For my wonderful COE colleagues and students, you have earned this space and the possibilities it offers. THIS IS YOUR CANVAS, YOU ARE THE MASTERS, NOW PAINT THE MASTERPIECES YOU HAVE BEEN DREAMING OF.

Remarks from Dr. Kate Morris

Chairman Sandhu, President Danko, Dean Shelley, faculty, staff, students, and distinguished guests, it is a true honor to have a few moments to speak at this incredible moment in time for Butler University and our College of Education.
I distinctly remember my first introduction to Butler’s College of Education, which occurred during my second year as a faculty member in the Department of Psychology. In October of 1997, Joe Lamberti, now emeritus professor, invited me to speak with students in his COE honors course. I remember being both delighted and nervous about this, and thoroughly enjoyed my time with the COE students that day.  I also recall the first time I ever met Dean Ena Shelley—when I was asked to serve on an LAS Dean Search Committee chaired by Dean Shelley.

Just as my experience with those COE honors students made me understand how special our COE students are, it was my committee service under the leadership of committee chair Dean Shelley that taught me how special she is.

Along the way over the years, I got to know many COE faculty through service on committees and through my work with COE to ensure quality in secondary education certification in social studies. And of course, my role as Provost has allowed me even more opportunities to get to know COE personnel and to observe the excellence that they exhibit every day.

To a person, everyone I have ever met in the COE, whether student, faculty, staff, BOV/DAC member, or alum—these are remarkable individuals working toward a bold goal of making the world a better place through the education of our nation’s children—our leaders of the future. They do this with grace, kindness, and patience in a national and state context fraught with the demands of accreditation, rhetoric blaming teachers for larger societal problems, and in the midst of a sea of non-education experts seeking to reform our educational system.

And in the midst of a tumultuous social environment, what has our COE done?

  • We adopted the Reggio Emilia and infused it on our campus and in our lab schools. As you tour this building, I’d encourage you to ask questions about the design of the learning spaces—there is a reason for every design element.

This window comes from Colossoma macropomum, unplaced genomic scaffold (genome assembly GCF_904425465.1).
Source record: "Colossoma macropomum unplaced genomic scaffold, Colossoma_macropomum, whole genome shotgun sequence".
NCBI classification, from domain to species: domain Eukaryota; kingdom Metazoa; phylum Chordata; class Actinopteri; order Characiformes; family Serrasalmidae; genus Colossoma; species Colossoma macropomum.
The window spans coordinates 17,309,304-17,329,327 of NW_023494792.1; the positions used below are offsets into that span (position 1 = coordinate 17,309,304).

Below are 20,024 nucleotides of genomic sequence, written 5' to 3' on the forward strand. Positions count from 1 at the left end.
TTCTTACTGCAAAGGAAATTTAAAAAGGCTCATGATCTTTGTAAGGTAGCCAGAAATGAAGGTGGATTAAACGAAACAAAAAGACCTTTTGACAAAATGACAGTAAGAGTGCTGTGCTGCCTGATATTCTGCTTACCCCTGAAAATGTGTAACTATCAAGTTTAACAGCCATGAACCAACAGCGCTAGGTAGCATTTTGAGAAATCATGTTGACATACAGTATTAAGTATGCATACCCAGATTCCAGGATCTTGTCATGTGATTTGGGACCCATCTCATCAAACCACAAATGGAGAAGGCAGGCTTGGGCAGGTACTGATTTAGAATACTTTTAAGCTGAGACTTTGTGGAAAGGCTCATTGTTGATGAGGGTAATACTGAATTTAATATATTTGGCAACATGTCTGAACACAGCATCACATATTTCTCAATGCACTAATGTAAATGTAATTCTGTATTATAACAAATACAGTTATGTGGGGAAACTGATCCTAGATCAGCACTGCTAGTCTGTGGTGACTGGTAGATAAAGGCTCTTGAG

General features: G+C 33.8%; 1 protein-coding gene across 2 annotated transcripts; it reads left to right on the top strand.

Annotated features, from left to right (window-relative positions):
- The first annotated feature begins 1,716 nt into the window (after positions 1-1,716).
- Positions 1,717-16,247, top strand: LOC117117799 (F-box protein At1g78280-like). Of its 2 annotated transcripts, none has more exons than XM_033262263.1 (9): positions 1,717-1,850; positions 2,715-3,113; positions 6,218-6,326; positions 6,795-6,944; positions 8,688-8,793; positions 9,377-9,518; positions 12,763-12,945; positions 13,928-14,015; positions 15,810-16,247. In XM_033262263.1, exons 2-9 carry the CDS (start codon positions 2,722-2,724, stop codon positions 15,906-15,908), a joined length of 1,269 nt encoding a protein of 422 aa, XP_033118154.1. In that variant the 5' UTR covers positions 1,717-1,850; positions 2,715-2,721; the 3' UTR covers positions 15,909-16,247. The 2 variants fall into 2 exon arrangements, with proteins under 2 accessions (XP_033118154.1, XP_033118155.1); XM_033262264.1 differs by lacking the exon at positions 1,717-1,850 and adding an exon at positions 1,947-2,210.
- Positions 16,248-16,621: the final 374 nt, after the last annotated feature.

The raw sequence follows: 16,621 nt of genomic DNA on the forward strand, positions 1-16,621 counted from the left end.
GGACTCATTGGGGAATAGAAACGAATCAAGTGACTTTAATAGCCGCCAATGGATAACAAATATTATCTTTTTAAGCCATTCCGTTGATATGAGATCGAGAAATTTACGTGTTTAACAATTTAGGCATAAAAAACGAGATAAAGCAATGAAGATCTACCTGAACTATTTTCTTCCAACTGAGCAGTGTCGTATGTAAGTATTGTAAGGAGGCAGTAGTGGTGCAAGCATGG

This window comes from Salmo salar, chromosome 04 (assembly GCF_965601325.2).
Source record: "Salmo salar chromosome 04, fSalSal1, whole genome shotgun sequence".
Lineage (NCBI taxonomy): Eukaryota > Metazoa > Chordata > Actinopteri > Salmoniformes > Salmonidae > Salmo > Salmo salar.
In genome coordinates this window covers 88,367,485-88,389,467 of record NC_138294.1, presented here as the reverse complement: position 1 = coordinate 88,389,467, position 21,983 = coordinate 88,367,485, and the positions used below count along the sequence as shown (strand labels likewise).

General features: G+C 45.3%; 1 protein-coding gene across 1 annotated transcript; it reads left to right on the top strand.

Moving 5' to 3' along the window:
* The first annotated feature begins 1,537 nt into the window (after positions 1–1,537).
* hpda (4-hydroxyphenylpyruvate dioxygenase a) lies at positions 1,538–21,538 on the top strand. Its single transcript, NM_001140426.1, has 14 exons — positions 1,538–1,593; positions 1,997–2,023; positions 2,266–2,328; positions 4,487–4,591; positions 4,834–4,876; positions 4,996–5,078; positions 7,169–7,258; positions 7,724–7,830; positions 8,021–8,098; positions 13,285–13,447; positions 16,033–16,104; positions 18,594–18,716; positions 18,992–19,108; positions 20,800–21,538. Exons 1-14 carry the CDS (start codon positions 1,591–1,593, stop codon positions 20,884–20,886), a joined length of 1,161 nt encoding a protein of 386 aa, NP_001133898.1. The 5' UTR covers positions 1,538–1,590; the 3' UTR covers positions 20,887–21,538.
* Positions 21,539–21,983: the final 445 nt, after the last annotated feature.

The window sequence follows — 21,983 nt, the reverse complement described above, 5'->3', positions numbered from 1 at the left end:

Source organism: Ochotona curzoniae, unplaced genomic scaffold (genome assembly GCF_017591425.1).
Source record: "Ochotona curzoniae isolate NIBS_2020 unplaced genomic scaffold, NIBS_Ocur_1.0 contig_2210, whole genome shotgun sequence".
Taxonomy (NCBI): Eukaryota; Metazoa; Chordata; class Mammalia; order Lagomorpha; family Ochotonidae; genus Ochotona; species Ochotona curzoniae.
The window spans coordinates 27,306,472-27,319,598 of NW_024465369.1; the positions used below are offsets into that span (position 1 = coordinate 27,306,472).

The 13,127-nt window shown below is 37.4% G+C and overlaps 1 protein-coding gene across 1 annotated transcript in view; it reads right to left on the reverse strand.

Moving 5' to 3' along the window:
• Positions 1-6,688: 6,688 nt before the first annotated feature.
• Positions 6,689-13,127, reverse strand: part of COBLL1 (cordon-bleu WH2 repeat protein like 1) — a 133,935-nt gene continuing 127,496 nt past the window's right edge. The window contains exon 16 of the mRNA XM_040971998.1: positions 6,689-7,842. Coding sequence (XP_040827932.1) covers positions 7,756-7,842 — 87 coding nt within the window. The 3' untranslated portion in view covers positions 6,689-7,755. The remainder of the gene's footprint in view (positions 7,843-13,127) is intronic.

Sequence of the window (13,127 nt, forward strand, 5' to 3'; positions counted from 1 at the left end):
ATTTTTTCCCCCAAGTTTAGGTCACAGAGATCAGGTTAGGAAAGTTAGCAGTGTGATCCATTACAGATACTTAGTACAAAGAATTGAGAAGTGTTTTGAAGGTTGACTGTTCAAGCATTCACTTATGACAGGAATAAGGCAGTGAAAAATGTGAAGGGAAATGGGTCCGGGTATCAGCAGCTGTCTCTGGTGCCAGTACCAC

• We created a lab school with IPS. Not only is it highly unusual for a private institution to create such a partnership with a public urban school district, but it was so successful, IPS asked for another one.
  • We created significant and meaningful partnerships at multiple other schools around the city.
  • We built experiential education opportunities into the fabric of our students’ education from the beginnings of their time at Butler.
  • We send students to New York City and around the world for their student teaching experience.
  • We provide graduate students with programs that are widely viewed as the best such programs in the city and state.

These are remarkable accomplishments in complicated circumstances. And these accomplishments are possible because of the people—our amazing students, our talented and dedicated faculty and staff, and our fearless leader Dean Shelley.

I want it to be very clear to all my COE colleagues and students—you are in this wonderful new facility because you earned it. You deserve a space as innovative and special as you are. And I’m delighted to have been a part of the effort to move from a seemingly impossible idea to the reality of this new home for COE.

Photo from Left to Right: Board of Trustees Chairperson, Jay Sandhu; Butler University President, Jim Danko; College of Education Dean, Ena Shelley; Butler University Provost, Kate Morris; Butler University Student, Erin Morrisey ’21

Congratulations on your many successes, and I look forward to seeing what grand new ideas come from your work in your new professional home.

Dr. Ena Shelley
Dean, College of Education
The Ribbon Cutting wasn’t the only celebration for the College of Education on September 28, 2018. We were also thrilled to welcome home Katie Doane Moore ’08 who was the featured alumni speaker at the State of the University Address. You can hear her amazing remarks here.